The Supreme Court of Nevada has consistently distinguished the concepts of ordinary or gross negligence from the concepts of willful or wanton misconduct. Gross negligence is manifestly a smaller amount of watchfulness and circumspection than the circumstances require of a prudent man. But it falls short of being such reckless disregard of probable consequences as is equivalent to a wilful and intentional wrong. Ordinary and gross negligence differ in degree of inattention, while both differ in kind from wilful and intentional conduct which is or ought to be known to have a tendency to injury.
Appellant parents brought a wrongful death action against the club and its members after their son died of alcoholic poisoning while participating in an initiation ceremony. The jury returned a verdict in favor of the club. The court on appeal reversed the trial court's denial of the parents' motion for a new trial. The trial court's refusal to give an instruction that contributory or comparative negligence was not a bar to recovery for injury caused by willful or wanton conduct was reversible error.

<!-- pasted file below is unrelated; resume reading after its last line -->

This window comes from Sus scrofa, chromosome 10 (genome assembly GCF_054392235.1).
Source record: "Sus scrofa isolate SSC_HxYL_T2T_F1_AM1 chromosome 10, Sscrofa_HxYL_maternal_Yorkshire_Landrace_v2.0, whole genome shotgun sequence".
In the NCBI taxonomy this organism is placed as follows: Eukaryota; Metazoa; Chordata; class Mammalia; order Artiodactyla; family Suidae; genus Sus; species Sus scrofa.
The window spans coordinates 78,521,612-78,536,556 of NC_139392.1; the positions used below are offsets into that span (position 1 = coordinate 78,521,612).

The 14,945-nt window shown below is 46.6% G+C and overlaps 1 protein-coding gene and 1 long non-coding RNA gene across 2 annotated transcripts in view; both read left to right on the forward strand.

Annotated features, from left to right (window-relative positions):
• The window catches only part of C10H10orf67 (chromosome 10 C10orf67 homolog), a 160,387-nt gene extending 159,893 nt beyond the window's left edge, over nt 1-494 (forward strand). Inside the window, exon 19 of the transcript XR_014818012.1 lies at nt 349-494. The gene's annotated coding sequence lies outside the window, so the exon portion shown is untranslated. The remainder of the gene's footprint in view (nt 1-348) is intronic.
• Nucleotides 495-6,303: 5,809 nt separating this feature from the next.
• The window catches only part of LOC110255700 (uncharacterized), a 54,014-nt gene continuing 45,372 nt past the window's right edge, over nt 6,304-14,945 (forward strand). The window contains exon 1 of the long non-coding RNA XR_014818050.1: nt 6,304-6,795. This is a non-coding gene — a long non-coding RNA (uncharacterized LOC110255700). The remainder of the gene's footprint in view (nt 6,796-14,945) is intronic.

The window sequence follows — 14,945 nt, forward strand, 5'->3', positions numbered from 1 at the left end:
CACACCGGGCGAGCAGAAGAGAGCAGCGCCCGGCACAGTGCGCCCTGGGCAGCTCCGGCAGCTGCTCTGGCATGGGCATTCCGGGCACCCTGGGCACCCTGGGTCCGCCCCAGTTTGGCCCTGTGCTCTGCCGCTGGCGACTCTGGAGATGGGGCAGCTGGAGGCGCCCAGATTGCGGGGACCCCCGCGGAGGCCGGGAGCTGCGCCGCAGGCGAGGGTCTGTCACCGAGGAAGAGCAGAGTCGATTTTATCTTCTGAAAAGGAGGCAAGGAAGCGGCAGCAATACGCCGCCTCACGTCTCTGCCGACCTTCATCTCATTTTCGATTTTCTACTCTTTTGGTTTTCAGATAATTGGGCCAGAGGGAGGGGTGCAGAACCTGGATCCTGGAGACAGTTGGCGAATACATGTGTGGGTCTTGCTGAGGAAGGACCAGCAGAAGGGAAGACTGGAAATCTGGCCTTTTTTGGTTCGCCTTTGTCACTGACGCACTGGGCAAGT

Did the evidence in the instant case support a jury instruction regarding the willful or wanton misconduct of the respondents?
The jury could conclude that the intent of respondents was to administer dangerous quantities of alcohol to Davies within a short period of time. 190 proof alcohol was deliberately chosen to be administered, as it had been on previous occasions, and respondents were fully aware of its nature.Further, they were aware that retention of large amounts of alcohol in the system can be highly dangerous, as an initiate had had to be hospitalized the year before. Despite respondents' protestation that they assumed decedent would not swallow most of the alcohol administered to him, they admitted having no way to determine whether that was so, while continuing to put bottles of liquor to his lips and screaming at him to drink it. Other courts have had no difficulty finding willful, wanton, or reckless misconduct in the furnishing of alcohol in sufficient quantities to cause death, even under less aggravated circumstances.